Enoxaparin Sodium Injection, USP
Welcome! Now that you have been discharged from the hospital, your doctor has prescribed Enoxaparin Sodium Injection, USP for you to inject at home while you recover. You may be at increased risk for developing deep vein thrombosis (DVT) blood clots, a serious health condition for a period of time after you leave the hospital, so it's very important to continue the injections at home as prescribed by your doctor.Learn more about DVT
How to give Self-Injections of Enoxaparin Sodium Injection, for at-home DVT prevention
Proper training in subcutaneous injection technique should be provided by a healthcare professional. For general instructions on giving self-injection of Enoxaparin Sodium Injection, review the self-injection instructions. Be sure to follow specific instructions provided by your healthcare provider.
Enoxaparin sodium injection is a prescription medicine used to:
- Reduce the risk of blood clots that may develop with abdominal, hip, or knee surgery, or as a result of limited movement ability during an acute illness.
- Treat blood clots that may be formed in a deep vein, known as deep vein thrombosis (DVT) that usually occurs in the legs.
Important Safety Information
People who take a blood thinner medicine (anticoagulant) like enoxaparin sodium injection, and have medicine injected into their spinal and epidural area, or have a spinal puncture, have a risk of forming a blood clot that can cause long-term or permanent loss of the ability to move (paralysis). Your risk of developing a spinal or epidural blood clot is higher if:
- A thin tube called an epidural catheter is placed in your back to give you certain medicine.
- You take non-steroidal anti-inflammatory drugs (NSAIDs) or a medicine to prevent blood from clotting.
- You have a history of difficult or repeated epidural or spinal punctures.
- You have a history of problems with your spine or have had surgery on your spine.
If you take enoxaparin sodium injection and receive spinal anesthesia or have a spinal puncture, your doctor should watch you closely for symptoms of spinal or epidural blood clots. Tell your doctor right away if you have back pain, tingling, numbness, muscle weakness (especially in your legs and feet), or loss of control of the bowels or bladder (incontinence).
Do not take enoxaparin sodium injection if you are bleeding; have low platelet counts (thrombocytopenia); or have had an allergic reaction (such as itching, hives, or difficulty breathing) to enoxaparin, heparin, or pork products.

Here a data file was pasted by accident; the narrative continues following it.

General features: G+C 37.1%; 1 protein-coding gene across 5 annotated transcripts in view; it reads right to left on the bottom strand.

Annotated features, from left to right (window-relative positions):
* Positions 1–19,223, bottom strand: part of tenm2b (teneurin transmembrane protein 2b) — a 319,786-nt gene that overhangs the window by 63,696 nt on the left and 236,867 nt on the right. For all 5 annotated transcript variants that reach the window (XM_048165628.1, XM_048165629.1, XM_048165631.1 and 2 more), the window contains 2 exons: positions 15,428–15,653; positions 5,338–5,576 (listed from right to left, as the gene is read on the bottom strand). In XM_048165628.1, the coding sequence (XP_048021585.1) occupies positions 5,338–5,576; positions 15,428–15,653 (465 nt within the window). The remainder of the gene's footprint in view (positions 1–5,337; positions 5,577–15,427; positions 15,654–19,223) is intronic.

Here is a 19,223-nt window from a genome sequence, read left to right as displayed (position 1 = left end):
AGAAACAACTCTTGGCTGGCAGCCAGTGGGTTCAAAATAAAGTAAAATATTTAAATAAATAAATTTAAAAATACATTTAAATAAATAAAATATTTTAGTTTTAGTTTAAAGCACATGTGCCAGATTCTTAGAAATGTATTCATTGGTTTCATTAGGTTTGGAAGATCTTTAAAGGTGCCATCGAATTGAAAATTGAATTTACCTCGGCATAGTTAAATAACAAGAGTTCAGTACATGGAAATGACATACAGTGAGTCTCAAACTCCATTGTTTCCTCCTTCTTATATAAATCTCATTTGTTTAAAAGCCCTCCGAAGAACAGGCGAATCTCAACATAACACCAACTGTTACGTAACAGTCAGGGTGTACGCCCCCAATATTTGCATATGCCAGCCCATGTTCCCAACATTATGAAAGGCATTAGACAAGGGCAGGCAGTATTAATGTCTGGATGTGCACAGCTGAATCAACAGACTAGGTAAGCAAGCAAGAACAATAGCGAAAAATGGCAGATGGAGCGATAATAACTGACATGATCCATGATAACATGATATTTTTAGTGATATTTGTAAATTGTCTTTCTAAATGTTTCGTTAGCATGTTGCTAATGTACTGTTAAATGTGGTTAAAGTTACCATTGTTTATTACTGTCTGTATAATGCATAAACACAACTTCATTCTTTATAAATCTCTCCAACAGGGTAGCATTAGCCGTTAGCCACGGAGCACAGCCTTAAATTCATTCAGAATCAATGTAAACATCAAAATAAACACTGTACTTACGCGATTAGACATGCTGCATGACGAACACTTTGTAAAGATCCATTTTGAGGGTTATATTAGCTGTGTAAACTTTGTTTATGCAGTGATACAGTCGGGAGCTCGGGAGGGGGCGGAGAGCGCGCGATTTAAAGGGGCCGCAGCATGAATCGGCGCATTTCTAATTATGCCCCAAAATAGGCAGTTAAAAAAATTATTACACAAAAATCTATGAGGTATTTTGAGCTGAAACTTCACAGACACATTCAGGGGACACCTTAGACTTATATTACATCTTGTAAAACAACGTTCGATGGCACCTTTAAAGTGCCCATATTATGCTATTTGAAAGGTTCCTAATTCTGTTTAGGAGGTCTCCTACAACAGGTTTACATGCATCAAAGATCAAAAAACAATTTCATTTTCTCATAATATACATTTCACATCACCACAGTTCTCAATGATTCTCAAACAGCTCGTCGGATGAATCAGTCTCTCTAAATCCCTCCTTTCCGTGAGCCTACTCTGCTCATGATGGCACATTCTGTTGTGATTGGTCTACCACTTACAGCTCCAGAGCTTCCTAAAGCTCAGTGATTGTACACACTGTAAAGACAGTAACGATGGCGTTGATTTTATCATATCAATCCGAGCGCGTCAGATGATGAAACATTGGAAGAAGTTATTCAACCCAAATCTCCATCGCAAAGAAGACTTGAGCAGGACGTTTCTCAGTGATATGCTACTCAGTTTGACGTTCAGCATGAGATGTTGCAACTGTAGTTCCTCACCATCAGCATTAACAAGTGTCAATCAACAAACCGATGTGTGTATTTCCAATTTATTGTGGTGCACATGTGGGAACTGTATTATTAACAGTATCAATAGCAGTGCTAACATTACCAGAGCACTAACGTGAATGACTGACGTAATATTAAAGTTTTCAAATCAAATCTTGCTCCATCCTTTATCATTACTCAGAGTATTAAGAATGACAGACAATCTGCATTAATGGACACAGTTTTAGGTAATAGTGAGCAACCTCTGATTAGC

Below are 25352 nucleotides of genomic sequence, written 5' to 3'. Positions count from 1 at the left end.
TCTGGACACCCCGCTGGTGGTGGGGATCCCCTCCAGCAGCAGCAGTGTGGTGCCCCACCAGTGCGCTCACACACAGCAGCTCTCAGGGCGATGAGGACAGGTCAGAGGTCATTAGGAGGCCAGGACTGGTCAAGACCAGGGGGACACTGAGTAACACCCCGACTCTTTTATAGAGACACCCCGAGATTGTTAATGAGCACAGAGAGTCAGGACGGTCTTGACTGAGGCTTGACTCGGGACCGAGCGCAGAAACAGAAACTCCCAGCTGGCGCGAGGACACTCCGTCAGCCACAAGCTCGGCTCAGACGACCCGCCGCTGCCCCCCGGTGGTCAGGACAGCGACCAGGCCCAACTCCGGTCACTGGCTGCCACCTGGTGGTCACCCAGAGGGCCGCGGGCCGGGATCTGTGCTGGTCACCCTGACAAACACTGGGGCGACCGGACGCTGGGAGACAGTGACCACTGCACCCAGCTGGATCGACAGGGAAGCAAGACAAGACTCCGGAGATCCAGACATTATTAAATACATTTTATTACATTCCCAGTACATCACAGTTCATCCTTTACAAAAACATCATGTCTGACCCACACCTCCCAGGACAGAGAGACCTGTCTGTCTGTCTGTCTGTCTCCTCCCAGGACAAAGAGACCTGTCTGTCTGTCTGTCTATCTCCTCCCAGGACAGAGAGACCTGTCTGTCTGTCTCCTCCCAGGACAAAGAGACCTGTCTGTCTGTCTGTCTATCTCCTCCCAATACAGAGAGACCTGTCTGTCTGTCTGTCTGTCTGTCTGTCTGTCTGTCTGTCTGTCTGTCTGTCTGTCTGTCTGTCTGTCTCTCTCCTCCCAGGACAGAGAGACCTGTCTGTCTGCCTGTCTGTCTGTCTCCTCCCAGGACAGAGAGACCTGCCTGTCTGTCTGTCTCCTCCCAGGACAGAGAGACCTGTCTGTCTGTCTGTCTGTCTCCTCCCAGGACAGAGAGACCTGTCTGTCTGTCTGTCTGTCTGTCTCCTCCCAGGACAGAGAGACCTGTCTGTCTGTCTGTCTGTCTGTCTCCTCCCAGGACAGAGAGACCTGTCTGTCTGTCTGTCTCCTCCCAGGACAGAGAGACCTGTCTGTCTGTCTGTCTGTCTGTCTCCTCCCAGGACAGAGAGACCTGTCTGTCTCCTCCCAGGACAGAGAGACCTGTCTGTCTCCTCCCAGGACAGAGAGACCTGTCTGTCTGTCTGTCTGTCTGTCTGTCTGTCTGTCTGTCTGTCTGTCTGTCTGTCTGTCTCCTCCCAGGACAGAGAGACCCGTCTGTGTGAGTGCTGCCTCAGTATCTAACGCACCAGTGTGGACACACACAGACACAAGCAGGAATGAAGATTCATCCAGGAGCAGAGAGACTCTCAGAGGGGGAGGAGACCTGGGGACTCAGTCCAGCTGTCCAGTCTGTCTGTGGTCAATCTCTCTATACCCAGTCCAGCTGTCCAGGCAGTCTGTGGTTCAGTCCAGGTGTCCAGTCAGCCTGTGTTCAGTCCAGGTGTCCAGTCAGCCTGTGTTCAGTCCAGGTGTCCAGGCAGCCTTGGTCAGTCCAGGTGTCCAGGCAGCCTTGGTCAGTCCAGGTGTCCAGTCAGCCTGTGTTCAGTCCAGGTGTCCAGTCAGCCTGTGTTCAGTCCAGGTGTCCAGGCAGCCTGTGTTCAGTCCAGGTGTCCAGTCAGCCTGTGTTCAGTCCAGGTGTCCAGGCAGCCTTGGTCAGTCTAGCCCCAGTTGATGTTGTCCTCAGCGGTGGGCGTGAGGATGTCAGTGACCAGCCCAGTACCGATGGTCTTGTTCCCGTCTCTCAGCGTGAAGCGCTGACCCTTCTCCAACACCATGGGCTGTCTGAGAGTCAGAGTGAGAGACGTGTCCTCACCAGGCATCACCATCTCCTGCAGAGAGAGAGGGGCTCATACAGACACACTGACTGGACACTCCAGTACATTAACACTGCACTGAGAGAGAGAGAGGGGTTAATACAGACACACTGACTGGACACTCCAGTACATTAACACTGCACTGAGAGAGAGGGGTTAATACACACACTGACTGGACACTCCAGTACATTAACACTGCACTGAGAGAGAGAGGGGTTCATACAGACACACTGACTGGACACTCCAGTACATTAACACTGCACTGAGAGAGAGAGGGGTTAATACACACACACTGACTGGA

Enoxaparin sodium injection may cause excessive bleeding, which can be serious and, in some cases, life-threatening. People who have recently had certain medical procedures, or have uncontrolled high blood pressure, stomach ulcers, diabetes with vision problems, or kidney problems may have an increased risk of bleeding.
Call your doctor or get medical help right away if you develop any of these signs or symptoms of bleeding:
Unexpected bleeding or bleeding that lasts a long time, such as:
- Nosebleeds that happen often
- Unusual bleeding from gums
- Menstrual bleeding that is heavier than normal, or vaginal bleeding
- Bleeding that is severe or that you cannot control
- Red, pink, or brown urine
- Bright red or black stools (looks like tar)
- Cough up blood or blood clots
- Vomit blood or your vomit looks like "coffee grounds"
- Headaches, feeling dizzy or weak
- Pain, swelling, or new drainage at wound sites
While taking enoxaparin sodium injection you may bruise more easily and it may take longer for bleeding to stop. These may be symptoms of low platelet counts. Tell your doctor right away if you have any bruising, a rash or dark red spots under the skin, or feel unusually tired while taking enoxaparin sodium injection.
Enoxaparin sodium injection may increase your risk of bleeding if used while taking other medicines that may increase your risk of bleeding, such as warfarin, aspirin, ibuprofen and NSAIDs, or clopidogrel and other medicines used to prevent or treat blood clots. Tell your doctor about all the medicines you take, including prescription and over-the-counter medicines, such as aspirin or other NSAIDs.
Tell all of your doctors and dentists that you are taking enoxaparin sodium injection. They should talk to the doctor who prescribed enoxaparin sodium injection for you before you have any surgery, medical or dental procedure. In an emergency, have family members tell emergency room staff that you are taking enoxaparin.
Take enoxaparin sodium injection exactly as prescribed by your doctor. Do not stop taking enoxaparin sodium injection without talking to your doctor. Enoxaparin sodium injection should not be substituted with other heparin or blood thinner medicines.
Enoxaparin sodium injection may cause side effects at the site of injection, including mild skin irritation, redness, and bruising. The most common side effects of enoxaparin sodium injection include bleeding, anemia, a drop in platelet counts, increased liver enzymes, diarrhea, and nausea, skin discoloration due to bleeding underneath, fever, swelling, shortness of breath, confusion, and injection site pain.
Tell your doctor if you have any side effect that bothers you or that does not go away. These are not all the possible side effects of enoxaparin sodium injection. For more information, ask your doctor or pharmacist. Call your doctor for medical advice about side effects. You may report side effects to FDA at www.fda.gov/medwatch or 1-800-FDA-1088.